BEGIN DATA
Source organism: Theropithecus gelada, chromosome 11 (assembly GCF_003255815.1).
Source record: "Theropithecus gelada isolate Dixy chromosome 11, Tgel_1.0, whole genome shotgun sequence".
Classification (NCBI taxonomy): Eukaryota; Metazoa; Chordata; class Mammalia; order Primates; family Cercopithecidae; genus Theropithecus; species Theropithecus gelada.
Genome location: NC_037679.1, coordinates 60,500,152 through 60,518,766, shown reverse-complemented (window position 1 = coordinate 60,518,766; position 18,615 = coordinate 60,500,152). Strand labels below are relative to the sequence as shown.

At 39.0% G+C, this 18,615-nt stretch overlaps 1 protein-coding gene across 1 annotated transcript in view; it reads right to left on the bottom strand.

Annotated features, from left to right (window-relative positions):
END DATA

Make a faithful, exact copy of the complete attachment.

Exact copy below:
Source organism: Theropithecus gelada, chromosome 11 (assembly GCF_003255815.1).
Source record: "Theropithecus gelada isolate Dixy chromosome 11, Tgel_1.0, whole genome shotgun sequence".
Classification (NCBI taxonomy): Eukaryota; Metazoa; Chordata; class Mammalia; order Primates; family Cercopithecidae; genus Theropithecus; species Theropithecus gelada.
Genome location: NC_037679.1, coordinates 60,500,152 through 60,518,766, shown reverse-complemented (window position 1 = coordinate 60,518,766; position 18,615 = coordinate 60,500,152). Strand labels below are relative to the sequence as shown.

At 39.0% G+C, this 18,615-nt stretch overlaps 1 protein-coding gene across 1 annotated transcript in view; it reads right to left on the bottom strand.

Annotated features, from left to right (window-relative positions):